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Iconic Griffith Observatory Photo Tour

Earlier this week, several of your faithful bloggers attended a small meeting at perhaps our new favorite venue: the Griffith Observatory perched atop the hills overlooking Los Angeles.

Griffith Observatory takes its name from its founder, the wealthy 19th century mining expert Griffith J. Griffith (I'm not sure if it's named after his first or last name!). Despite generously donating the observatory and surrounding land to the City of Los Angeles in the early 1900's, Griffith was far from a perfect man.

In fact, he shot his own wife in the face during a drunken argument, permanently disfiguring her. After a surprisingly brief prison sentence of only two years, Griffith sought a new course for his life. During his search, he looked through a telescope at the Mount Wilson Observatory and was quoted as saying:

"Man's sense of values ought to be revised. If all mankind could look through that telescope, it would change the world!"

After this experience, Griffith set out to make an observatory widely available for public use and donated the land and money necessary to the city of Los Angeles. The observatory was finally built in 1935, 26 years after Griffith's death.

Today, the Griffith Observatory's exhibits, planetarium shows, and telescopes serve over a million visitors annually, and it houses the most widely (directly) used telescope in the world. Here's a few snapshots we took during our visit this weekend.

A view of the observatory shortly after sunrise.
Image Credit: Brian Jacobsmeyer

Saturn and Jupiter sit inside an exhibit at the observatory.
Image Credit: Brian Jacobsmeyer
A view of the Hollywood sign from the Observatory grounds.
Image Credit: Brian Jacobsmeyer
The slightly smoggy LA skyline view from the observatory.
Image Credit: Brian Jacobsmeyer
Another shot of the observatory on a different morning
Image Credit: Brian Jacobsmeyer
I tried my best James Dean impression near his statue. This part of the observatory served as the setting for a famous scene in "Rebel Without a Cause," starring James Dean.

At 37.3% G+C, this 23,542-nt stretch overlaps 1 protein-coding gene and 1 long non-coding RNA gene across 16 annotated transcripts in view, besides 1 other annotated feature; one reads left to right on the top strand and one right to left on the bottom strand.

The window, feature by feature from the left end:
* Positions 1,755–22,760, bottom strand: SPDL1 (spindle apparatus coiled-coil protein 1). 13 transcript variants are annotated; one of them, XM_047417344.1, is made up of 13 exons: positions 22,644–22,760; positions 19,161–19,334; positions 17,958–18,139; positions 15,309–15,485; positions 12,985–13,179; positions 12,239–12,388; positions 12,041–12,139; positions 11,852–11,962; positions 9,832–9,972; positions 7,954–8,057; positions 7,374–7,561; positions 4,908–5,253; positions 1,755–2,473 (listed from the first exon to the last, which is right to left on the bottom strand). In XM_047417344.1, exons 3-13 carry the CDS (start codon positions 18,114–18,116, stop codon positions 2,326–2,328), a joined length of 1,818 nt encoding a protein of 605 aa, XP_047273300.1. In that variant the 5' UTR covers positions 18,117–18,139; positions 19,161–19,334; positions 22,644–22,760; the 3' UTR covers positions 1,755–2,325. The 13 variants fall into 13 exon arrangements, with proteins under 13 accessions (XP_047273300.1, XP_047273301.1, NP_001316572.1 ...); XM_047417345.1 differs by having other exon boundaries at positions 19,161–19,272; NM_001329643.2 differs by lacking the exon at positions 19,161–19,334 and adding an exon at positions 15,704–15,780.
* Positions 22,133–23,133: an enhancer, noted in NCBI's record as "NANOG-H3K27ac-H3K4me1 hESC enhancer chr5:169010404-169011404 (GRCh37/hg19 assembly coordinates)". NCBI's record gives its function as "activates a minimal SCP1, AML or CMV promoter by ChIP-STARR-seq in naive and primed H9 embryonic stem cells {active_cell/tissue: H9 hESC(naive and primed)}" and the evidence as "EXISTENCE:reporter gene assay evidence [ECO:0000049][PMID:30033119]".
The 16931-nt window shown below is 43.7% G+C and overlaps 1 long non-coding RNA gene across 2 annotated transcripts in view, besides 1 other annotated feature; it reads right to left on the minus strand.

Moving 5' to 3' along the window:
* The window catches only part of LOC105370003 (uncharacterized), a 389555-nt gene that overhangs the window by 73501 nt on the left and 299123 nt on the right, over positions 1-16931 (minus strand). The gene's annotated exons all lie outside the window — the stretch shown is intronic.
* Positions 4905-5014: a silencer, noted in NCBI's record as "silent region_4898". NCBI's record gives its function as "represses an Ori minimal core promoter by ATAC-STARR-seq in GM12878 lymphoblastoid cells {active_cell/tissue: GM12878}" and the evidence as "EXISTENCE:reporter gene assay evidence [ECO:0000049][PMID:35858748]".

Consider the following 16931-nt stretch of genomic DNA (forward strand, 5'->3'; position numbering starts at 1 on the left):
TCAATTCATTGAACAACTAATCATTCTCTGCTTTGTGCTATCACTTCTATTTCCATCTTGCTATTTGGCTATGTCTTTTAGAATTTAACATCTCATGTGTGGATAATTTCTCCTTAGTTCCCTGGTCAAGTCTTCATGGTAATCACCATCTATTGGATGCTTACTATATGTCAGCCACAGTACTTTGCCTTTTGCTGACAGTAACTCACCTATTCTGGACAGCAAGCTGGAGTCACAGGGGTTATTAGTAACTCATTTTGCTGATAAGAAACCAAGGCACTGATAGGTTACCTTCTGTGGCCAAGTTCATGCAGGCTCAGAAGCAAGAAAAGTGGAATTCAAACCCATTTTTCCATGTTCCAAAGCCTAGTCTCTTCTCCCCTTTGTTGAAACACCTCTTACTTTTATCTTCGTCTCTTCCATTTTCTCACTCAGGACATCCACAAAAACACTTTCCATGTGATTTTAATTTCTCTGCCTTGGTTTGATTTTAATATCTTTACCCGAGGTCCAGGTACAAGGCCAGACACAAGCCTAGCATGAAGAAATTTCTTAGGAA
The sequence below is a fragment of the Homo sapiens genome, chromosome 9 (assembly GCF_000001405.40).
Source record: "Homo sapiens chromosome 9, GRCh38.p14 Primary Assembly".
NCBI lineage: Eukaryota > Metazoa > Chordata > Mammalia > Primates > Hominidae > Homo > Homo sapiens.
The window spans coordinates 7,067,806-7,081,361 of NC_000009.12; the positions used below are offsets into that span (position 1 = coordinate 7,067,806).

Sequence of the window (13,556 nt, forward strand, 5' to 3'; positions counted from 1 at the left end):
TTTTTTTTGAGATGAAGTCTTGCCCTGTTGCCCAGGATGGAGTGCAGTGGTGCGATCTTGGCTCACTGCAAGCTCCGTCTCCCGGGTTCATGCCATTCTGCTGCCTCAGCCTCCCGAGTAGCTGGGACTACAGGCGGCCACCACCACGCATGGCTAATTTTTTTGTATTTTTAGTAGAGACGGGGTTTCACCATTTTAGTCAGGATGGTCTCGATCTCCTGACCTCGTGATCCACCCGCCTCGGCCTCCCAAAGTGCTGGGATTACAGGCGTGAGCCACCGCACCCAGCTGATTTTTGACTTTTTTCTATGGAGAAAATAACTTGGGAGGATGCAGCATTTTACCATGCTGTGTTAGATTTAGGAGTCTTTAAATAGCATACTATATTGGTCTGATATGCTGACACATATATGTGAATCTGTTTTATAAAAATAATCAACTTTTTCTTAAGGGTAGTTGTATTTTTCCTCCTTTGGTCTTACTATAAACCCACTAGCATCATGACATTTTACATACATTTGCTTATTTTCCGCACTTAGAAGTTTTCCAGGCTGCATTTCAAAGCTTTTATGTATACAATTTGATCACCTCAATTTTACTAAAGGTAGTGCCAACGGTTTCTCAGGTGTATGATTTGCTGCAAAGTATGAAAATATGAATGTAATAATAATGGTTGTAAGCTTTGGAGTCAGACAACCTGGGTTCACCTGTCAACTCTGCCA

Image Credit: James Roche
A view of the surrounding Hollywood hills.
Image Credit: Brian Jacobsmeyer
One of the Coelostat Telescopes used for solar observing.
Image Credit: Brian Jacobsmeyer
Another view of the Coelostat telescope.
Image Credit: Brian Jacobsmeyer
One of the mirrors (and a camera) used for the telescope. Three different telescope track the sun, and a set of mirrors focus the light from these three sources. The public can see the images in an exhibit housed in the rotunda under the Coelostat.
Image Credit: Brian Jacobsmeyer
The dome housing the observatory's planetarium (I believe).
Image Credit: Brian Jacobsmeyer
The Zeiss telescope that the public can directly look through every night of the week except Mondays.
Image Credit: Brian Jacobsmeyer
Astronomers use sidereal time (seen in the middle), to keep track of their observations. A sidereal day lasts about 4 minutes less than 24 hours to account for the actual amount of time it takes for the Earth to complete one rotation.
Image Credit: Brian Jacobsmeyer
Another view of the Zeiss telescope.
Image Credit: Brian Jacobsmeyer
Some of the inner workings for the Zeiss telescope.
Image Credit: Brian Jacobsmeyer
We found this picture inside the room housing the Zeiss telescope. I think that may be one of the smaller telescopes housed at the observatory.
Image Credit: Brian Jacobsmeyer
The eyepiece and dials for the Zeiss telescope. No other telescope has had as many users as this one.
Image Credit: Brian Jacobsmeyer
A view of the observatory's grounds.
Image Credit: Brian Jacobsmeyer
Another day, another smoggy skyline.
Image Credit: Brian Jacobsmeyer


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